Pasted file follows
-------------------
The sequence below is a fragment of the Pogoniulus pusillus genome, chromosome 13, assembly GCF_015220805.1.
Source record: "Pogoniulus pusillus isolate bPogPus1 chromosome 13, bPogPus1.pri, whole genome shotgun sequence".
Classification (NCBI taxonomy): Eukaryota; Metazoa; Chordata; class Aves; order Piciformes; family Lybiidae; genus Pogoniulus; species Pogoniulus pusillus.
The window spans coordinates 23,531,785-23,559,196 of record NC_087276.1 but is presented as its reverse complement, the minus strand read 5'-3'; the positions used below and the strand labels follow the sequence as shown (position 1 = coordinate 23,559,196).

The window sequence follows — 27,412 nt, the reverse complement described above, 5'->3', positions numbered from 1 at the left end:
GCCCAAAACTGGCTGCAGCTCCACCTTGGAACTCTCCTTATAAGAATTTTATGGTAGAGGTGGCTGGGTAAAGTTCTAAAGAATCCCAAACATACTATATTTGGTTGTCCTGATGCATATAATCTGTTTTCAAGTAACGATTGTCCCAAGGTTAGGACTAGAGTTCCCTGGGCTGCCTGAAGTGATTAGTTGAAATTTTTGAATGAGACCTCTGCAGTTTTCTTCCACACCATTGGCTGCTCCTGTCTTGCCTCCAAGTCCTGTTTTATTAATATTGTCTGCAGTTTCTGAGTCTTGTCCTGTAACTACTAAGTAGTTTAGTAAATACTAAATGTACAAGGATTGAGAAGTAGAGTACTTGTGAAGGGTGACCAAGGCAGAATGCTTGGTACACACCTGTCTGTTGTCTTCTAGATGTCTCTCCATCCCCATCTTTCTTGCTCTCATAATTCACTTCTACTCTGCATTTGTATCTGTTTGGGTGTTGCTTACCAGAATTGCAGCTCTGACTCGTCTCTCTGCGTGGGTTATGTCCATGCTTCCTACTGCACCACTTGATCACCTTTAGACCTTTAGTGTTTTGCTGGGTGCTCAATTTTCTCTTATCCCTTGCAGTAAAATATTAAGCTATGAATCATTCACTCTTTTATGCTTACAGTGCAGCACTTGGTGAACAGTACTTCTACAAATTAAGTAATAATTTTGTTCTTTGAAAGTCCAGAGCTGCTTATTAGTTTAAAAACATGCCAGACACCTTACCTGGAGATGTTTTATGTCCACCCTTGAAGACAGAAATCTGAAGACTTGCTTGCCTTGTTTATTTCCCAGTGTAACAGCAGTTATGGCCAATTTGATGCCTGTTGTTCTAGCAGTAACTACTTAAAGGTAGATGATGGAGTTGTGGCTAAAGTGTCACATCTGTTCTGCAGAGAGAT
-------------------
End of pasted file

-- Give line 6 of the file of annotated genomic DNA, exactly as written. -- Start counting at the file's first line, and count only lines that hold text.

GCCCAAAACTGGCTGCAGCTCCACCTTGGAACTCTCCTTATAAGAATTTTATGGTAGAGGTGGCTGGGTAAAGTTCTAAAGAATCCCAAACATACTATATTTGGTTGTCCTGATGCATATAATCTGTTTTCAAGTAACGATTGTCCCAAGGTTAGGACTAGAGTTCCCTGGGCTGCCTGAAGTGATTAGTTGAAATTTTTGAATGAGACCTCTGCAGTTTTCTTCCACACCATTGGCTGCTCCTGTCTTGCCTCCAAGTCCTGTTTTATTAATATTGTCTGCAGTTTCTGAGTCTTGTCCTGTAACTACTAAGTAGTTTAGTAAATACTAAATGTACAAGGATTGAGAAGTAGAGTACTTGTGAAGGGTGACCAAGGCAGAATGCTTGGTACACACCTGTCTGTTGTCTTCTAGATGTCTCTCCATCCCCATCTTTCTTGCTCTCATAATTCACTTCTACTCTGCATTTGTATCTGTTTGGGTGTTGCTTACCAGAATTGCAGCTCTGACTCGTCTCTCTGCGTGGGTTATGTCCATGCTTCCTACTGCACCACTTGATCACCTTTAGACCTTTAGTGTTTTGCTGGGTGCTCAATTTTCTCTTATCCCTTGCAGTAAAATATTAAGCTATGAATCATTCACTCTTTTATGCTTACAGTGCAGCACTTGGTGAACAGTACTTCTACAAATTAAGTAATAATTTTGTTCTTTGAAAGTCCAGAGCTGCTTATTAGTTTAAAAACATGCCAGACACCTTACCTGGAGATGTTTTATGTCCACCCTTGAAGACAGAAATCTGAAGACTTGCTTGCCTTGTTTATTTCCCAGTGTAACAGCAGTTATGGCCAATTTGATGCCTGTTGTTCTAGCAGTAACTACTTAAAGGTAGATGATGGAGTTGTGGCTAAAGTGTCACATCTGTTCTGCAGAGAGAT